Brian Wilson

Brian Wilson credits Kruk & Kuip for helping facilitate reunion with Giants

Brian Wilson credits Kruk & Kuip for helping facilitate reunion with Giants

SAN FRANCISCO — A ceremony before Tuesday’s game ended the way so many Giants games once did: With Brian Wilson on the mound throwing to Buster Posey. 

Wilson was a surprise guest at the home opener. After a parade of Giants legends took the field to celebrate the organization’s 60th year in San Francisco, a clean-shaven Wilson jogged in from center field, took the mound and fired the ceremonial first pitch to Posey. Wilson has largely been absent from the public eye since his career ended after the 2014 season, and that was the last time he was at AT&T Park. What has he been doing?

“Eating raw food and hanging out,” he said. 

Wilson lives in the Los Angles area these days but said he plans to be seen in San Francisco more often. He said Larry Baer was instrumental in bringing him back into the fold after two years with the Dodgers, and credited Mike Krukow and Duane Kuiper with helping the reunion happen. 

While the Giants love to bring their former players back, this was one reunion that looked unlikely. Wilson confronted Baer near the Giants dugout after a Giants-Dodgers game in 2013, but on Tuesday he said that ring dustup was overblown. He claimed his bushy black beard made it look more intimidating than it was.

“I guess what people saw was it was some argument, but it wasn’t,” he said. “It was just a conversation … we’re good.”

Wilson was often almost a caricature of himself during the final years of his career, but he was laid-back while talking to reporters during Tuesday’s game. He said he couldn't sleep Monday night because of the jitters involved with throwing out the first pitch on two days notice. He brought his own uniform for the ceremony and took the field fully dressed. 

“Why not have the last uniform I put on be the 38 Giants uniform? This is my uniform,” he said. “I had it all, especially the cleats that I got fined for.”

One thing was missing. Wilson shaved his famous beard a year ago.

“It wasn’t like a big deal,” he said. “It was a big deal because I was like, ‘holy crap, that’s my face.’”

The lack of a beard led to a bit of a confusing moment when Wilson was announced. His “House of Pain” walk-up song blasted through the park but the sellout crowd had a mixed reaction. Some didn’t seem to recognize the player running in from center field. Others seemed unsure of how to react to a man who left the Giants for the Dodgers. Wilson was fine with all reactions.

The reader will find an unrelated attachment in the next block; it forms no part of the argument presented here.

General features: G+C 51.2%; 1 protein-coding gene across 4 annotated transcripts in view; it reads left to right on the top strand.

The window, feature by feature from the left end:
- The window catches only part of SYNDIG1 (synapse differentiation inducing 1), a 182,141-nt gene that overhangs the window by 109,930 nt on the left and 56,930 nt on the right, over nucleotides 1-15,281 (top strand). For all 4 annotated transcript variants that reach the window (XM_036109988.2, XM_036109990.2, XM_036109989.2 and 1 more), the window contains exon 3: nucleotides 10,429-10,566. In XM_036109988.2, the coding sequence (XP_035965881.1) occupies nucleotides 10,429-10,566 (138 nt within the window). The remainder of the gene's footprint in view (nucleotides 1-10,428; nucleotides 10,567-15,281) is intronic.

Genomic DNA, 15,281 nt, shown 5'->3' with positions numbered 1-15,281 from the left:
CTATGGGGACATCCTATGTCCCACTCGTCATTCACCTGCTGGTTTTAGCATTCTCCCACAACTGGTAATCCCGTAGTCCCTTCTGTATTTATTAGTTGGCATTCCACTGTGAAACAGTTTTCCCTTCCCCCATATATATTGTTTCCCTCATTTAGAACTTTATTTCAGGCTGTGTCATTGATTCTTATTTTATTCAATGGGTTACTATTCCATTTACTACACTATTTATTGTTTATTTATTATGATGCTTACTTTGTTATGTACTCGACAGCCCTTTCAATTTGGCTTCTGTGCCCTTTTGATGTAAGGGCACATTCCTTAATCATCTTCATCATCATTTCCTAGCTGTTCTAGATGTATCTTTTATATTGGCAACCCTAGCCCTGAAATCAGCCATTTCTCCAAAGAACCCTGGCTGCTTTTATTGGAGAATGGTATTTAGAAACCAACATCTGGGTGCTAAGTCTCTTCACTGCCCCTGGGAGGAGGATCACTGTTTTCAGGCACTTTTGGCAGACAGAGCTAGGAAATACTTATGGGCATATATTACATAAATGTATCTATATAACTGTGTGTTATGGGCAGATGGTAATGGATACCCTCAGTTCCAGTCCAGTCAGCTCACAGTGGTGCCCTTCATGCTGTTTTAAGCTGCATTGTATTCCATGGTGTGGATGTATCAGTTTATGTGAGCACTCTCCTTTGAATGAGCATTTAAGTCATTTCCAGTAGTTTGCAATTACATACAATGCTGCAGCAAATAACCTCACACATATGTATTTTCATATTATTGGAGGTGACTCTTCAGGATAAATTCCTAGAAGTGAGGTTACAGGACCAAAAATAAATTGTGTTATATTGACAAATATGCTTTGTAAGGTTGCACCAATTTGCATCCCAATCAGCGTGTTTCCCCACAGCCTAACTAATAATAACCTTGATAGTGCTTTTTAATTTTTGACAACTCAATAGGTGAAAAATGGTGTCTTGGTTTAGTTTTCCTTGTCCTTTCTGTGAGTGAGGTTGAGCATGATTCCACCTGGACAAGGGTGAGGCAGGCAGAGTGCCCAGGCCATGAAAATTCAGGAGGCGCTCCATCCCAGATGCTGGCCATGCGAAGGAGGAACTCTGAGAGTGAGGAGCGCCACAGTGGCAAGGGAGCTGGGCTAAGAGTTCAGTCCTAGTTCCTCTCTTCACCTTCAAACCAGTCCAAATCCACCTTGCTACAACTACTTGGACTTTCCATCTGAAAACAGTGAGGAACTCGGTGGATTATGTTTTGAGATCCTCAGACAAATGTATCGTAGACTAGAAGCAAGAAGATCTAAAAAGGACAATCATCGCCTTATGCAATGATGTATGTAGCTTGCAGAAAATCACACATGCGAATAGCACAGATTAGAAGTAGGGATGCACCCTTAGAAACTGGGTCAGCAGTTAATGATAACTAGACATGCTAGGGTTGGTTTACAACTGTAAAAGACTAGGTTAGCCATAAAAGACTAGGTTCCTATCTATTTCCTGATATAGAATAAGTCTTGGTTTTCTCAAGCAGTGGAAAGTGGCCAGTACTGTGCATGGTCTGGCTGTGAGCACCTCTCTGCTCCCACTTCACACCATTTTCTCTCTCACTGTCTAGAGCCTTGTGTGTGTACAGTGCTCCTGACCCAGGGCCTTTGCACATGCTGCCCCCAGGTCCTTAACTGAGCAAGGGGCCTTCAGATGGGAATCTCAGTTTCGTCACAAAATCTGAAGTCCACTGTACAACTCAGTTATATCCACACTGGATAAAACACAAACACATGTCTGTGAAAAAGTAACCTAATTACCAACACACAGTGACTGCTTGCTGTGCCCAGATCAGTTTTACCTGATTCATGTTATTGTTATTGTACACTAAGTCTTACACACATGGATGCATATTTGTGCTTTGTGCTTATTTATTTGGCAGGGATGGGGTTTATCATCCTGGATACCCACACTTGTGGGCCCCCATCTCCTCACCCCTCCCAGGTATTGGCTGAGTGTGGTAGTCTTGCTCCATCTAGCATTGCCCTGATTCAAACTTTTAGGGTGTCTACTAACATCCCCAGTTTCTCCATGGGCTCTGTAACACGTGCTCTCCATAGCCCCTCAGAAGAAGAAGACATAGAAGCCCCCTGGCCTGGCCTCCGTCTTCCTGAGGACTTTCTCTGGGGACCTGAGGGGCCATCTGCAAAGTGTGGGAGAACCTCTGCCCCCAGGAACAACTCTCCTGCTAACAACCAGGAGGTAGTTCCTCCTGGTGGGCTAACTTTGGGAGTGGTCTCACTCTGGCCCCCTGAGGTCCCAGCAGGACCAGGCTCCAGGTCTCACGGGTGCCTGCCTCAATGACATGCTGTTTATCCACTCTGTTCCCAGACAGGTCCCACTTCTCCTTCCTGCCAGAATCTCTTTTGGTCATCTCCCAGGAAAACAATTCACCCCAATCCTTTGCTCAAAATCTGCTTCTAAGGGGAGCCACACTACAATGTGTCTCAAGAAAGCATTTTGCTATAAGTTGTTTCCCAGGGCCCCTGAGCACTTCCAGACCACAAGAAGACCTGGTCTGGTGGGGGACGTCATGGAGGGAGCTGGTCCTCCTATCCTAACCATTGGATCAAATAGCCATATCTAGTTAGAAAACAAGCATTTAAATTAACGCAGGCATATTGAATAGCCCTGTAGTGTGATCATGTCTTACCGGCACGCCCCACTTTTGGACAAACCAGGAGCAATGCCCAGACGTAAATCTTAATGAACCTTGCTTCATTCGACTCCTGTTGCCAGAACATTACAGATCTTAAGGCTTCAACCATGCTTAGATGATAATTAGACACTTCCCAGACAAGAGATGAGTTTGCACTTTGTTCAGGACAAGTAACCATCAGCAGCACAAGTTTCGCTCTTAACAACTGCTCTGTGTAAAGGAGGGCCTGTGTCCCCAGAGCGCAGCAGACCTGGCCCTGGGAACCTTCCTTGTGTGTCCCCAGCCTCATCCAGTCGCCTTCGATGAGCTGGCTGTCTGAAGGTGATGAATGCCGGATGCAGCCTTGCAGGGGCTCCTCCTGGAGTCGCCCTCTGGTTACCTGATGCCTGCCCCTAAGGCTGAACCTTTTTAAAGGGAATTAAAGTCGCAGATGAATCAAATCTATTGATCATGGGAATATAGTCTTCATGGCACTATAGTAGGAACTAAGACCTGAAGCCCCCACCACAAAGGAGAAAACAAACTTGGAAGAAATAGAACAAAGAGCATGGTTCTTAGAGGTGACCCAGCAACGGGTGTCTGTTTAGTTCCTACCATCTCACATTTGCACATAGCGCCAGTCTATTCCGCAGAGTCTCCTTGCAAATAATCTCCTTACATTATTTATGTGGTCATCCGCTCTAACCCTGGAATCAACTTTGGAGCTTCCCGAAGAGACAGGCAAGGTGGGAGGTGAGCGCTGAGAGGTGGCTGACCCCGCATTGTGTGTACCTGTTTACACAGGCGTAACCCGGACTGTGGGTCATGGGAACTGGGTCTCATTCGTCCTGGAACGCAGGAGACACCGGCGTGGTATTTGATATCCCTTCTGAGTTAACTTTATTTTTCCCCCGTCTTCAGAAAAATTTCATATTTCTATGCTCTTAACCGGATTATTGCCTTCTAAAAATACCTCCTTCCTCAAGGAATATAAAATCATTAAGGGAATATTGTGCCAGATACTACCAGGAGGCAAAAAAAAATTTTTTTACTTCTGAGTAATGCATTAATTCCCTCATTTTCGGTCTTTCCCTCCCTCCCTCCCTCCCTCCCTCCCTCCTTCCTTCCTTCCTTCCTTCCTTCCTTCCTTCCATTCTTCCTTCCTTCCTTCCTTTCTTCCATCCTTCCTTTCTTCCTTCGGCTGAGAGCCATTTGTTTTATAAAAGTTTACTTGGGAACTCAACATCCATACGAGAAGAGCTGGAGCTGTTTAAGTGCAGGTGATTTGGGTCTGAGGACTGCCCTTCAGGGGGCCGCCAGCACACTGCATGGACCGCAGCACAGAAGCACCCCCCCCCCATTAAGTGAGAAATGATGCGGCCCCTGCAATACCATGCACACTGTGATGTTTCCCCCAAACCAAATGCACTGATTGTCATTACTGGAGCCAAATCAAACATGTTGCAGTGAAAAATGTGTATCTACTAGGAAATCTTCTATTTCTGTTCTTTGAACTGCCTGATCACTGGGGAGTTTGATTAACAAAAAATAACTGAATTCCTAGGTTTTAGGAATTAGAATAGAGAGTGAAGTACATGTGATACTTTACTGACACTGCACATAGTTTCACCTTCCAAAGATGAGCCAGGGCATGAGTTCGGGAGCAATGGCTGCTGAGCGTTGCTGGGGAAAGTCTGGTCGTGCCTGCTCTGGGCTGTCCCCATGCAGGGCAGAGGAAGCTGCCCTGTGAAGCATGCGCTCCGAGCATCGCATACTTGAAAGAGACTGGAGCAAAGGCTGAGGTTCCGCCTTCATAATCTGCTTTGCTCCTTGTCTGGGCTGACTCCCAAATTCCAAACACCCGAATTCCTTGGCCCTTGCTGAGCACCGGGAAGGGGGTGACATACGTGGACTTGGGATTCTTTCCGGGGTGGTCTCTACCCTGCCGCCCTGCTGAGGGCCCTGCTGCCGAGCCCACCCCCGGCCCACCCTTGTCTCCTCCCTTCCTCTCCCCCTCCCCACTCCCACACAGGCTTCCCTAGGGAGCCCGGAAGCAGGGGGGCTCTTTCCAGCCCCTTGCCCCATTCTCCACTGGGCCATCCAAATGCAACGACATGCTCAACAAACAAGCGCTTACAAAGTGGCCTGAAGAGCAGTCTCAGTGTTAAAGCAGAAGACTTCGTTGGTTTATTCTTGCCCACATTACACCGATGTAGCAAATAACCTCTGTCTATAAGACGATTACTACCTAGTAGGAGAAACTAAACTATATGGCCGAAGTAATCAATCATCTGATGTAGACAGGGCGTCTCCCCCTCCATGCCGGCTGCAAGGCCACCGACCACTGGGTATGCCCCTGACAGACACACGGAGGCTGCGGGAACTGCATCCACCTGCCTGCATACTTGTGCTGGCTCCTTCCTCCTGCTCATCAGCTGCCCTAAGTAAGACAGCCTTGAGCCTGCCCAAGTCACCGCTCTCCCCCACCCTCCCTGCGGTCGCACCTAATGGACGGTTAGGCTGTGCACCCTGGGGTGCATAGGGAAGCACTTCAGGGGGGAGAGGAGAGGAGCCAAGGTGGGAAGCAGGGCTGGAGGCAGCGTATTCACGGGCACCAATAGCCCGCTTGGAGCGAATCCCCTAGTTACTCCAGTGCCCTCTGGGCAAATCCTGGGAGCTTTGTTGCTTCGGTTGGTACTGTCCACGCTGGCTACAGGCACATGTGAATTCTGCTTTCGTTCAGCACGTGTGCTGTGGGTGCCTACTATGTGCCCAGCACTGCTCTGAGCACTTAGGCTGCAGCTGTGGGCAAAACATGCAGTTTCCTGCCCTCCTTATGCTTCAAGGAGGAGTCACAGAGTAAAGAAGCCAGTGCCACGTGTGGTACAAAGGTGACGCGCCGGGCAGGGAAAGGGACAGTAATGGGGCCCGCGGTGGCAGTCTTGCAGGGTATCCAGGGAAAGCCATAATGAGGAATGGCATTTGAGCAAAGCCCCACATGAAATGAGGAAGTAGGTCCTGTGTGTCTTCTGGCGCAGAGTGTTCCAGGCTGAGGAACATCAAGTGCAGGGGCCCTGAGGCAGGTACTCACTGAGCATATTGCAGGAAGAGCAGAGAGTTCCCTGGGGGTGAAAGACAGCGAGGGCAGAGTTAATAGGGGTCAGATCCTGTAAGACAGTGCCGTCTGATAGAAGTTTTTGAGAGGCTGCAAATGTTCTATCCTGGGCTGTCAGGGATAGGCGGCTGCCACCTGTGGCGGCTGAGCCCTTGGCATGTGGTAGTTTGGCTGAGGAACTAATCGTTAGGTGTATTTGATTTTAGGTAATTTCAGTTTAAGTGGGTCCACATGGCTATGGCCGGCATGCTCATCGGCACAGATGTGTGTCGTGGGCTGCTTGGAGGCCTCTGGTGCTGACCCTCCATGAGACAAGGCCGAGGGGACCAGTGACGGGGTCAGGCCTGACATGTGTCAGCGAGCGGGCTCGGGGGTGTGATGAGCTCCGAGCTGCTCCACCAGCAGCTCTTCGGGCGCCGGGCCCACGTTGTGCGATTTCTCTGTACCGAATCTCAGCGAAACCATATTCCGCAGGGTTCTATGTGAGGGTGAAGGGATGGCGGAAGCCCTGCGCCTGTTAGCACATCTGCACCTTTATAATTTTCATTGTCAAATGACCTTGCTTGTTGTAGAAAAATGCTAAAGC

“You’re allowed to do whatever you want, just be loud about it,” he said. “Show your emotions, just be loud about it.”

Power play at the center of Sharks' downfall in 2016-17

Power play at the center of Sharks' downfall in 2016-17

SAN JOSE – There was an NHL coaching casualty on Monday on a team that flamed out in the first round.

No, it wasn’t in San Jose. It was in Chicago, as the Blackhawks fired assistant coach Mike Kitchen, who was in charge of their penalty kill. Chicago, swept by Nashville despite finishing atop the Western Conference, finished 24th on the PK in the regular season.

When it comes to the Sharks’ coaching staff, there’s no doubt that head coach Pete DeBoer will return, but it’s fair to wonder if assistant coach Steve Spott is feeling a little heat right now. The Sharks’ power play, a primary focus of Spott’s, finished just 25th in the NHL this season (16.7 percent) after it was third in the league in 2015-16 (22.5 percent).

When asked if the full Sharks’ coaching staff would return next season, general manager Doug Wilson didn’t offer anything definitive.

“I haven’t sat down with them yet. I think they did an outstanding job,” Wilson said. “You go through the last 12 months with a compressed schedule, very few practices, integrating players. I’m very pleased with their performance.

“I think there are things that they want to do better. We all have to take a look back and be honest, and say since we’re not playing right now, what can we do better? I think that transparency and honesty is a really good part of this group. We’ll do that in the next week.”

And what was Wilson’s perspective of the power play?